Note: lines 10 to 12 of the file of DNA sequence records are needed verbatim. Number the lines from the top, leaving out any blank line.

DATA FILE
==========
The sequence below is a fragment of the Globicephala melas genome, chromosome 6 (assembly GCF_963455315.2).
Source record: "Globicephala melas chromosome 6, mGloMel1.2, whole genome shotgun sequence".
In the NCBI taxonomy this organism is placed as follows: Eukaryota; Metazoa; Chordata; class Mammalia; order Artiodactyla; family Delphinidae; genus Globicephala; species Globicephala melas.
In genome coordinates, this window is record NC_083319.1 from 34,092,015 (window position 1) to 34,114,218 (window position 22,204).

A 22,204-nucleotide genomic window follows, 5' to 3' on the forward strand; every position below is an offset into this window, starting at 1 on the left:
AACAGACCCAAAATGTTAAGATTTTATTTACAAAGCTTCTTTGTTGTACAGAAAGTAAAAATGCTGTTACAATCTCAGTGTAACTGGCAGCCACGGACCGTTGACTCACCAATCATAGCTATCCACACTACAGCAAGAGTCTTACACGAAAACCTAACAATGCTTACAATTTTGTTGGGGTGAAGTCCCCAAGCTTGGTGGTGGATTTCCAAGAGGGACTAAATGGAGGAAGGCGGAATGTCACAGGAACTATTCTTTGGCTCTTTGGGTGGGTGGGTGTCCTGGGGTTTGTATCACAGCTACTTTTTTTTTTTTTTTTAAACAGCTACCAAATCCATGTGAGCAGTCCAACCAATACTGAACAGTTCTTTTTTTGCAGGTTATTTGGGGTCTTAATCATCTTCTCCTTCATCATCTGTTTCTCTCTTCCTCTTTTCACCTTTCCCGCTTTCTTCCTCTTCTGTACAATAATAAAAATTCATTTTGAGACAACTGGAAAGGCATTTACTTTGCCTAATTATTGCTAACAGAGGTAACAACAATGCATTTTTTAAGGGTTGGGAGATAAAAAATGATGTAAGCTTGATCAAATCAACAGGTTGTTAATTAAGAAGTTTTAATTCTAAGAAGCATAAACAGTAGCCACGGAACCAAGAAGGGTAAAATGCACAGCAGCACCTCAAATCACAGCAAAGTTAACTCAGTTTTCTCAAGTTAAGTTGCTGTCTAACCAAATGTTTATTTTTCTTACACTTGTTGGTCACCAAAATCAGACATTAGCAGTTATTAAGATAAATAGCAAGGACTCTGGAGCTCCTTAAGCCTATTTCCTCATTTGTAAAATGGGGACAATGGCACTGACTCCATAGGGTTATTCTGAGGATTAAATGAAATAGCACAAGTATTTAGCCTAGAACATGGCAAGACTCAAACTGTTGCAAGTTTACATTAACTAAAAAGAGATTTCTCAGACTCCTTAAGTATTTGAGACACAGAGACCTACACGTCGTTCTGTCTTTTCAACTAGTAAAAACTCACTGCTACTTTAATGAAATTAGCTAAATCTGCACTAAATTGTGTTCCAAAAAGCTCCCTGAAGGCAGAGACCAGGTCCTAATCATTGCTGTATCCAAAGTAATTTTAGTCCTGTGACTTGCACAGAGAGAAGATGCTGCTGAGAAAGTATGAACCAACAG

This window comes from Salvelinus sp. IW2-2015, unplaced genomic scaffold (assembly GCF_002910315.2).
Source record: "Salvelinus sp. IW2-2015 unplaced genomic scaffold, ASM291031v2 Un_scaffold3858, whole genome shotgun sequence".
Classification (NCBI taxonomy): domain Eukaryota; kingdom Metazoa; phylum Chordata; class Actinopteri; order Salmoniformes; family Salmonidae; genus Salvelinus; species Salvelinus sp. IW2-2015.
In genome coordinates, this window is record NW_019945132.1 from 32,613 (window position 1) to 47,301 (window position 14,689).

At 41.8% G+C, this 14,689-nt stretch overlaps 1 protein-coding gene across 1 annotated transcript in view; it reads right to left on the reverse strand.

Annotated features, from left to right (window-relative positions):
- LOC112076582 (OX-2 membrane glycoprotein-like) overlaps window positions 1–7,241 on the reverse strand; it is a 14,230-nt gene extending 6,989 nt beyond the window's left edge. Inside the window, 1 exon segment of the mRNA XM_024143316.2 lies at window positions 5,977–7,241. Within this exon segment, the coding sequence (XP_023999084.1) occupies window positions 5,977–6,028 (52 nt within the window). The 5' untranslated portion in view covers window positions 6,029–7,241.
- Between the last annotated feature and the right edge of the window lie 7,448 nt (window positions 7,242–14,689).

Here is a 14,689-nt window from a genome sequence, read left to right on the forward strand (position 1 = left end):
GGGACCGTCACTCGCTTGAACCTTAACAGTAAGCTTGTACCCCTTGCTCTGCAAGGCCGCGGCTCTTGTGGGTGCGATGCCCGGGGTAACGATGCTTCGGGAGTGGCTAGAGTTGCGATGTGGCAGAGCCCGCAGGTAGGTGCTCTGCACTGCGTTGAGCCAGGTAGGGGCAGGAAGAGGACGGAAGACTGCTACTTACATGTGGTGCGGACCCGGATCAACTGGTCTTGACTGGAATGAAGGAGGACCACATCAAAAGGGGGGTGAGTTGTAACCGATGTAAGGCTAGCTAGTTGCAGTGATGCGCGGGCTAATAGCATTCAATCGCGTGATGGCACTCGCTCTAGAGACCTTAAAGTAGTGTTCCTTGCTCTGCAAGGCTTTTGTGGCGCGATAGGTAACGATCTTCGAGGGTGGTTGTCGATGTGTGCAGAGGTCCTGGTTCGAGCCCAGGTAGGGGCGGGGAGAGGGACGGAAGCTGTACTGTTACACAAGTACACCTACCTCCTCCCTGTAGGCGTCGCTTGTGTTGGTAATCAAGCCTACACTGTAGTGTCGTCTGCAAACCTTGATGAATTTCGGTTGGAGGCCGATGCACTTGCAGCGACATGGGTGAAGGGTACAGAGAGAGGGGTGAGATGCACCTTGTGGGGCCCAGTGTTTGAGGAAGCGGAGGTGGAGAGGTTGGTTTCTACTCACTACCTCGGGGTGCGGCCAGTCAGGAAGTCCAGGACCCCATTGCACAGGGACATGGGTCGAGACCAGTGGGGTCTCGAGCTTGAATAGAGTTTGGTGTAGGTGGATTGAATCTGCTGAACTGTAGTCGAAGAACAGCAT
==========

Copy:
In genome coordinates, this window is record NW_019945132.1 from 32,613 (window position 1) to 47,301 (window position 14,689).

At 41.8% G+C, this 14,689-nt stretch overlaps 1 protein-coding gene across 1 annotated transcript in view; it reads right to left on the reverse strand.

Annotated features, from left to right (window-relative positions):